GOP senators ask EPA to block states that have 'hijacked' rule to stop fossil fuel production

GOP senators ask EPA to block states that have 'hijacked' rule to stop fossil fuel production
© Greg Nash

A group of Republican senators are highlighting concerns that a provision under a key Environmental Protection Agency (EPA) water rule makes it too easy to block fossil fuel projects.

In a Thursday letter lead by Sen. John BarrassoJohn Anthony BarrassoBipartisan senators propose forcing EPA to set drinking water standard for 'forever chemicals' Bipartisan senators propose forcing EPA to set drinking water standard for 'forever chemicals' Trump hails D-Day veterans in Normandy: 'You are the pride of our nation' MORE (Wyo.), the five Republicans asked EPA Administrator Andrew Wheeler to send new guidance regarding a statute in the Clean Water Act, which they fear has been used in the past to restrict the development of natural gas pipelines.

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“In the last few years, a troubling trend directed at fossil energy projects has arisen. A select number of states have hijacked Section 401 to delay or block the development of natural gas pipelines and a coal export terminal. While the focus of these abuses today is fossil energy, the approach could be used to target any type of project that is disfavored politically,” GOP Sens. Barrasso, James InhofeJames (Jim) Mountain InhofeSenate rejects effort to block Trump's Qatar, Bahrain arms sales Senate rejects effort to block Trump's Qatar, Bahrain arms sales Shanahan: 'No concerns' about FBI background check for nomination MORE (Okla.), Shelley Moore CapitoShelley Wellons Moore CapitoBipartisan senators propose forcing EPA to set drinking water standard for 'forever chemicals' Bipartisan senators propose forcing EPA to set drinking water standard for 'forever chemicals' August recess under threat as yearly spending bills pile up MORE (W.Va.), Mike EnziMichael (Mike) Bradley EnziBeware of the 'unknown knowns' of budget reform The Hill's Morning Report - Trump, Biden go toe-to-toe in Iowa The Hill's Morning Report - Trump, Biden go toe-to-toe in Iowa MORE (Wyo.), and Steve DainesSteven (Steve) David DainesTrump throws support behind 'no brainer' measure to ban burning of American flag Trump throws support behind 'no brainer' measure to ban burning of American flag House panel advances bill to create cybersecurity standards for government IT devices MORE (Mont.) wrote in the letter.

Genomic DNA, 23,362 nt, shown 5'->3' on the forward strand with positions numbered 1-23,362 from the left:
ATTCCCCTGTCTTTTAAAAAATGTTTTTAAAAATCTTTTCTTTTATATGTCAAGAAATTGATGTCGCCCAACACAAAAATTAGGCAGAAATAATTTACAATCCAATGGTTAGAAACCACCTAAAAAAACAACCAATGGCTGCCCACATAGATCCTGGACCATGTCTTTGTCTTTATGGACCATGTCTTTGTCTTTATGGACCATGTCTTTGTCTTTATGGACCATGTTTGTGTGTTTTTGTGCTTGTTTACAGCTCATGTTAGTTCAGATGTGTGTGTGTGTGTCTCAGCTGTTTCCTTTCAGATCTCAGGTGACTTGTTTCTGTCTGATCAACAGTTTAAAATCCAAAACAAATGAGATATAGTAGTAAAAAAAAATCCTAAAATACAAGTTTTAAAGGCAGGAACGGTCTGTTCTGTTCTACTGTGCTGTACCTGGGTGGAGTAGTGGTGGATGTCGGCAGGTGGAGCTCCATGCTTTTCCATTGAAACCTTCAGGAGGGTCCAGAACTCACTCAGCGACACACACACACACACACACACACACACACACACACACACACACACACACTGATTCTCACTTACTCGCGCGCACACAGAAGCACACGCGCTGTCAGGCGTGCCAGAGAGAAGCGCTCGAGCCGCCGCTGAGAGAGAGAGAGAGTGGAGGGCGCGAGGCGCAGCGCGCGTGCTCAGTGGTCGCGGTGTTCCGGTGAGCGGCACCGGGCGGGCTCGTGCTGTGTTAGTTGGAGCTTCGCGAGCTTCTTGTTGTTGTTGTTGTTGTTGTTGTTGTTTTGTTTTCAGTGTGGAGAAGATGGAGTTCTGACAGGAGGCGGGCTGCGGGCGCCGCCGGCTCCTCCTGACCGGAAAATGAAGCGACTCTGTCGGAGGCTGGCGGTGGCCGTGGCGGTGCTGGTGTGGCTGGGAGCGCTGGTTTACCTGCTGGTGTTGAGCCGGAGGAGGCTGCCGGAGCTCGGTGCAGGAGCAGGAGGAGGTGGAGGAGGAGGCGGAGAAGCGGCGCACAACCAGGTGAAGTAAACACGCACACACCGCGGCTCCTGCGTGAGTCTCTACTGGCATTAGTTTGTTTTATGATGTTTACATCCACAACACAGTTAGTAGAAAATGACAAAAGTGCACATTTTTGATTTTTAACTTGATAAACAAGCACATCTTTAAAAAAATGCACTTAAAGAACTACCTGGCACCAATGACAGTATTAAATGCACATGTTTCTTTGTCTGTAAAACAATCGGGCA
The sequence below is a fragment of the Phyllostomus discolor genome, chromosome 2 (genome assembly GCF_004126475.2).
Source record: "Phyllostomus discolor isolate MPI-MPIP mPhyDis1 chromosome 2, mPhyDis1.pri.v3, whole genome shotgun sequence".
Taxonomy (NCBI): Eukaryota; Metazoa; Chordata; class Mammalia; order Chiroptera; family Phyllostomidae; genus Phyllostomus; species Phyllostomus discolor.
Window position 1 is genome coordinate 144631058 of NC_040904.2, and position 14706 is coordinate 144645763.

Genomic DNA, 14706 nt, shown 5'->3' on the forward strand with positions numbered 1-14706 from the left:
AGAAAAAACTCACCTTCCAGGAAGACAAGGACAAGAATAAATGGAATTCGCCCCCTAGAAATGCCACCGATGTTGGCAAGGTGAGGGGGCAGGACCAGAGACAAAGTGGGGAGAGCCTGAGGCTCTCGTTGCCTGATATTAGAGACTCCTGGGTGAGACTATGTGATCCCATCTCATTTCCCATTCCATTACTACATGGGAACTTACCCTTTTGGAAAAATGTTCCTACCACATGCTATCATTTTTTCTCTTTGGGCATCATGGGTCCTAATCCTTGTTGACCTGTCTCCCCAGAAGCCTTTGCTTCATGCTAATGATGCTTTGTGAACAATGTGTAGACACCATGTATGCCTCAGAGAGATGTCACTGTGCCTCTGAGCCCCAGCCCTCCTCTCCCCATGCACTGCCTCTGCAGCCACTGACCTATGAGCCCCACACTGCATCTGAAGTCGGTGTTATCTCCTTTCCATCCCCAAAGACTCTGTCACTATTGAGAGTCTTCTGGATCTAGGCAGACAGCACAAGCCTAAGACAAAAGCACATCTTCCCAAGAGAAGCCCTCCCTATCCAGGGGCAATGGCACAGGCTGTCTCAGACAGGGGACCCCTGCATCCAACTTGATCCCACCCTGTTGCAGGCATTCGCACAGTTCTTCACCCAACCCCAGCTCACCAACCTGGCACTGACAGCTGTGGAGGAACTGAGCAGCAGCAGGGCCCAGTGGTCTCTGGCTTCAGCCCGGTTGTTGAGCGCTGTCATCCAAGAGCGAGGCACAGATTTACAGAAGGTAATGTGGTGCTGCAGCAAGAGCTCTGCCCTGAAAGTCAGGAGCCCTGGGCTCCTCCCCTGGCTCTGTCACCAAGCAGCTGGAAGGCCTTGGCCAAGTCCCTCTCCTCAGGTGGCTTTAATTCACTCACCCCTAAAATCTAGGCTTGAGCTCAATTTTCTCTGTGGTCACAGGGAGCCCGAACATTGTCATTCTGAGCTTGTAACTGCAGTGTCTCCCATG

Section 401 mandates that any industry that is applying for a federal permit to allow them to put discharges into a water system must also obtain a certification from the state in which the discharge is coming from to ensure they are complying with water quality standards. The rule can affect chemical plants, power plants or other fossil fuel drilling activities that could lead to pollution of a water source.

The lawmakers said the current statute is being used to “fight” fossil fuel projects rather than protect water quality. They did not offer examples of projects that might have been unfairly struck down under the provision.

“Recent obstruction of energy infrastructure projects has directly threatened national security by forcing reliance on foreign energy and increased air emissions. This obstruction has hurt American workers, states, and tribes,” the letter read.

An EPA spokesperson said the agency is reviewing the lawmakers' letter and is currently reviewing options on how best to provide more nationwide consistency and regulatory certainty for permit applicants and stakeholders under the Clean Water Act.

In August, Barrasso introduced the Water Quality Certification Improvement Act of 2018, which aimed to amend the way the water quality certifications were granted legislatively and change provisions under the Federal Water Pollution Control Act. The same four Republican senators are co-sponsors of the bill.